Licinius (gens)

Licinius (gens)

Licinius was a celebrated plebeian gens of Ancient Rome. One person who belonged to the gens was C. Licinius Calvus Stolo, who helped in the efforts to allow plebeians to become consul. The Licinius became one of the most illustrious gentes in the latter days of the republic, by the Crassi and Luculli, who were likewise members of it.


The origin of the gens is uncertain. A bilingual inscription, published by Lanzi ("Saggio di Lingua Etrusc". vol. ii. p. 342, Rom. 1789), shows that the name of "Lecne", which frequently occurs in Etrus­can sepulchral monuments, corresponds to that of iciniuss, which contributes to the theory that the family was of Etruscan origin.

This opinion is supported by the fact that in the consulship of C. Licinius Calvus Stolo, 364 BC, Etruscan players took part in the public games at Rome. A counter-argument to this is that it is recorded by Livy that scenic games were established in this year to avert the anger of the gods, and that Etruscan players were accordingly sent for (Liv. vii. 2), thus it is not necessary to imagine that this was done simply because Licinius kept up his connection with Etruria.

The name is also found in the cities of Latium, both in the form of a cognomen (Licinus), and of the gentile name (Licinius). In Tusculum there is the Porcii Licini, and in Lanuvium there are the Licinii Murenae. The name would therefore seem to have been originally spread both through Etruria and Latium.

The first member of this gens who obtained the consulship was the celebrated C. Licinius Calvus Stolo, in 364 BC. From this period down to the later times of the empire, the Licinii constantly held some of the higher offices of the state, until eventually they obtained a Licinii, Valerian, became emperor.


A few Licinii occur without a surname.

The family-names of this gens are:
*"Calvus" (with the agnomens "Esquilinus" and Stolo*)
*"Crassus" (with the agnomen "Dives")*

These other cognomens of this gens are personal sur­names rather than family-names:

* = The only cognomens which occur on coins.

Famous Licinii

* Gaius Licinius Stolo, early tribune/consul
* Lucius Licinius Murena, consul 62 BC
* Gaius Licinius Macer, tribune, praetor 68 BC, and annalist
* Gaius Licinius Macer Calvus, orator, poet
* Publius Licinius Stolo, moneyer under Augustus
* Licinius Imbrex, poet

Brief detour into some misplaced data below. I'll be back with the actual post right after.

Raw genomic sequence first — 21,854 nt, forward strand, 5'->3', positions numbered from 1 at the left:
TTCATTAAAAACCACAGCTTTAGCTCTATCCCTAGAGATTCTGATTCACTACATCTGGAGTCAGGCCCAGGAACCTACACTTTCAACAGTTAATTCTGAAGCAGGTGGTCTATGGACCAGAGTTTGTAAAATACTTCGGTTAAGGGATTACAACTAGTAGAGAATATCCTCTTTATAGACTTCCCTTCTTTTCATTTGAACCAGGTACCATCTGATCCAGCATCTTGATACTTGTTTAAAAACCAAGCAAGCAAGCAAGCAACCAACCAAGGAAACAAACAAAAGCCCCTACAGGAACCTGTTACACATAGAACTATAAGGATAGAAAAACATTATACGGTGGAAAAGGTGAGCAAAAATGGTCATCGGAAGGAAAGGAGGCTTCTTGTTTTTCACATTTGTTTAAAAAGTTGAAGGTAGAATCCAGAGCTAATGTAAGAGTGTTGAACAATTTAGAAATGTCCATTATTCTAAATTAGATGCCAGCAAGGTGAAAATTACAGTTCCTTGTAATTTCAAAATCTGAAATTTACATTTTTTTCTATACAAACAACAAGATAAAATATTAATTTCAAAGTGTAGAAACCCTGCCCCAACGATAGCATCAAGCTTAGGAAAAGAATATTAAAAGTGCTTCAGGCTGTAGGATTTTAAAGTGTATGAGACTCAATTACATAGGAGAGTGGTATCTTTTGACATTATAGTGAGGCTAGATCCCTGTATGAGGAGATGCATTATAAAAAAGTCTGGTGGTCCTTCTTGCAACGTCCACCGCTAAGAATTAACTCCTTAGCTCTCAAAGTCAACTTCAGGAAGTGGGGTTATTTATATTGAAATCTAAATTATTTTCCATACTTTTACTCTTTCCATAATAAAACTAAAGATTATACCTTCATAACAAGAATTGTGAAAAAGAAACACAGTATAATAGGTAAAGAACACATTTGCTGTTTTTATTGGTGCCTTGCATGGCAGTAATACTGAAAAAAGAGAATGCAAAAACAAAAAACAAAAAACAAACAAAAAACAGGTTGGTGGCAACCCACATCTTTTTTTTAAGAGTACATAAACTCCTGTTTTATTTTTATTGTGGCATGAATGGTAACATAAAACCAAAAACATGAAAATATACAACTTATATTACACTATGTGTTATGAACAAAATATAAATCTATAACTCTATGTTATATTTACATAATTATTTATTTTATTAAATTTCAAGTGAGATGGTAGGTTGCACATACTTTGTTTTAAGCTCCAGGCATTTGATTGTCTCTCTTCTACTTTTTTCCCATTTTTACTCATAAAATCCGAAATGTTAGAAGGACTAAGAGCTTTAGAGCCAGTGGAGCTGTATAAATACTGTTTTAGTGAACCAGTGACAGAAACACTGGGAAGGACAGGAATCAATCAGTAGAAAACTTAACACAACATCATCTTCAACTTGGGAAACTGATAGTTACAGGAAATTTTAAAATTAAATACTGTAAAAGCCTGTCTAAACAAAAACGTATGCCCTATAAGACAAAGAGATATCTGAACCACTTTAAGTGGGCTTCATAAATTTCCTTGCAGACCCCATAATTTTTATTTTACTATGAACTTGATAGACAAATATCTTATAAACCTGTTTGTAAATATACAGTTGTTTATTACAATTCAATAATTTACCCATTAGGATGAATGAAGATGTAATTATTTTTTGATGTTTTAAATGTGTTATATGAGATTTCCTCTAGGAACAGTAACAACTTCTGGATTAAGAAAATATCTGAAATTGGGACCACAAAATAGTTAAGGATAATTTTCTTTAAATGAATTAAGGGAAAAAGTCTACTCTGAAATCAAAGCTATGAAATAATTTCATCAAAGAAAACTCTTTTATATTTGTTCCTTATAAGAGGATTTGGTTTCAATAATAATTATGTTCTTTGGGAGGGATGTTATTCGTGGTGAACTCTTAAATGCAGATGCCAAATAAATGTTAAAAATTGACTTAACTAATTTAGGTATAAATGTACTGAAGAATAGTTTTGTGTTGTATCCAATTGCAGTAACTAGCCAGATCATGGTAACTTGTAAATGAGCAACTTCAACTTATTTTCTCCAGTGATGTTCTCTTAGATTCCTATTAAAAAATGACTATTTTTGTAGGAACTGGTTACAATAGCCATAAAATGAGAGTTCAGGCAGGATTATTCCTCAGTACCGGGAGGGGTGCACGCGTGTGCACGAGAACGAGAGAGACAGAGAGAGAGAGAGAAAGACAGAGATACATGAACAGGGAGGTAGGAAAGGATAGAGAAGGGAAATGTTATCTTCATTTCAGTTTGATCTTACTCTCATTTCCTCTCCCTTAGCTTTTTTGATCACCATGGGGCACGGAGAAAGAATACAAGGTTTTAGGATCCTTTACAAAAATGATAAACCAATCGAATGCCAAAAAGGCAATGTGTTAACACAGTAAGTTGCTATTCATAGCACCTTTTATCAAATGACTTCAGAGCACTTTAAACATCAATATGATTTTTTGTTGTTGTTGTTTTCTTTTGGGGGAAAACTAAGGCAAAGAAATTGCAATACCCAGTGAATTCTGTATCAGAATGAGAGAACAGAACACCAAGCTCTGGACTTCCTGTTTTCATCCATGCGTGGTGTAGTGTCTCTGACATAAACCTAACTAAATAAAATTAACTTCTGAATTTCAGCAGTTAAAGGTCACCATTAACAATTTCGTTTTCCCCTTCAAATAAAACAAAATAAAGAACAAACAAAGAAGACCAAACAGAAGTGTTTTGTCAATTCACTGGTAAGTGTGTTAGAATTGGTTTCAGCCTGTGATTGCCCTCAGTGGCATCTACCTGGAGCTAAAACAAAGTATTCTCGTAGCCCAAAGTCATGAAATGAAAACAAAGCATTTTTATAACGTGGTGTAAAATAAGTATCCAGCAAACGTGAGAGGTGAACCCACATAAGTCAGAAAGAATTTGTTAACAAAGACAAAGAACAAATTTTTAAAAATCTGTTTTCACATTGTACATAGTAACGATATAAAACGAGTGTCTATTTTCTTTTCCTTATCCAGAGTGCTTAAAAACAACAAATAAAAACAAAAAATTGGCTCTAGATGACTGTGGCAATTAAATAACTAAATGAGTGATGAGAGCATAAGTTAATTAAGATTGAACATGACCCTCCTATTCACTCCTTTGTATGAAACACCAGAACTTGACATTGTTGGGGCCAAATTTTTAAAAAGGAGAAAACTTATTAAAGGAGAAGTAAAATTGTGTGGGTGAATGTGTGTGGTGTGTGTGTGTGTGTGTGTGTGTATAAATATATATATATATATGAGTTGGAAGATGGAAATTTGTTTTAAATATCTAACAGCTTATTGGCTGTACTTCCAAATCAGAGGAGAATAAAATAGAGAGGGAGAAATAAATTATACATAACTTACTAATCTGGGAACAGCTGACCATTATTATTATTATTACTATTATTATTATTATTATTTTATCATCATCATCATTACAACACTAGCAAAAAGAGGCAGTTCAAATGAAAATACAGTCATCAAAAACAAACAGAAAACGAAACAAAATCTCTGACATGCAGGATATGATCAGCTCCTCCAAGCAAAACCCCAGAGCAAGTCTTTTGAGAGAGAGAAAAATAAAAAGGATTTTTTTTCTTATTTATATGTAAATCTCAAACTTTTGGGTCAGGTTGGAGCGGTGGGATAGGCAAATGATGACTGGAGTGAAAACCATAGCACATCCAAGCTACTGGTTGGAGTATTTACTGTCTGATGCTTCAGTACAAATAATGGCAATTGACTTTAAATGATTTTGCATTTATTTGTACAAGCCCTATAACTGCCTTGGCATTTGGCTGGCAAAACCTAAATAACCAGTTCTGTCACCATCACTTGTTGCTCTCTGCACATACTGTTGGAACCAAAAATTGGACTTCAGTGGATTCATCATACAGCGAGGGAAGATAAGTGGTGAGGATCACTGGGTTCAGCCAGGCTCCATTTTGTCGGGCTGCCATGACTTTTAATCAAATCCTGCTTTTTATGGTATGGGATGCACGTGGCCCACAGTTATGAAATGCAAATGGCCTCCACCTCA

* Larcius Licinius, writer
* Gaius Licinius Mucianus, general of Vespasian
* Lucius Licinius Sura, consul 102
* Publius Licinius Valerianus (Valerian), emperor 253-260
* Publius Licinius Egnatius Gallienus, emperor 253-268
* Flavius Galerius Valerius Licinianus Licinius, emperor 307-324

# Publius Licinius Crassus (consul 171 BC), consul in 171 BC, son of Gaius Licinius Varus
# Gaius Licinius Crassus (consul 168 BC), consul in 168 BC, brother of the previous
# Gaius Licinius Crassus, tribune of the plebs in 145 BC (?), son of the previous
# Publius Licinius Crassus Dives (consul 205 BC), consul in 205 BC
# Publius Licinius Crassus Dives, son of the previous
# Publius Licinius Crassus Dives Mucianus, consul 131 BC, adopted son of the previous
# Marcus Licinius Crassus Agelastus, son of #5
# Marcus Licinius Crassus, praetor in 107 BC, son of the previous
# Publius Licinius Crassus Dives (consul 97 BC), consul in 97 BC, son of #7
# Publius Licinius Crassus Dives, d. 87 BC, son of the previous
# Publius Licinius Crassus Dives, son of the previous
# Licinius Crassus Dives, son of #9
# Marcus Licinius Crassus, triumvir, son of #9, married Tertulla, daughter of Marcus Licinius Lucullus
# Marcus Licinius Crassus Dives, quaestor of Julius Caesar, son of the previous
# Marcus Licinius Crassus Dives (consul 30 BC), consul in 30 BC, son of the previous
# Marcus Licinius Crassus Dives (consul 14 BC), consul in 14 BC, adopted son of the previous
# Marcus Licinius Crassus Frugi, consul in 27, son of the previous
# Lucius Calpurnius Piso Licinianus, adopted heir to Galba, son of the previous
# Publius Licinius Crassus Dives, legate of Julius Caesar, son of #13, married Cornelia
# Lucius Licinius Crassus, consul in 95 BC, married Mucia
# Lucius Licinius Crassus Scipio, nephew and adopted son of the previous

The Luculli were a plebeian family of the Licinia gens. It does not appear in history until the close of the Second Punic war. Among them:
# Lucius Licinius Lucullus, aedile curule in 202 BC
# Lucius Licinius Lucullus, consul 151 BC, son of the previous
# Lucius Licinius Lucullus, praetor in 104 BC, son of the previous, married Caecilia Metella, daughter of Lucius Caecilius Metellus Calvus,
# Lucius Licinius Lucullus, consul in 74 BC, son of the previous
# Lucius Licinius Lucullus, died at the Battle of Philippi, 42 BC, son of the previous
# Marcus Licinius Lucullus, consul in 73 BC, son of #3. Adopted in to the gens Terentia as Marcus Terentius Varro Lucullus.


* Smith, "Dictionary of Greek and Roman Biography and Mythology", [ v. 1, page 872] , [ v. 2, page 831]


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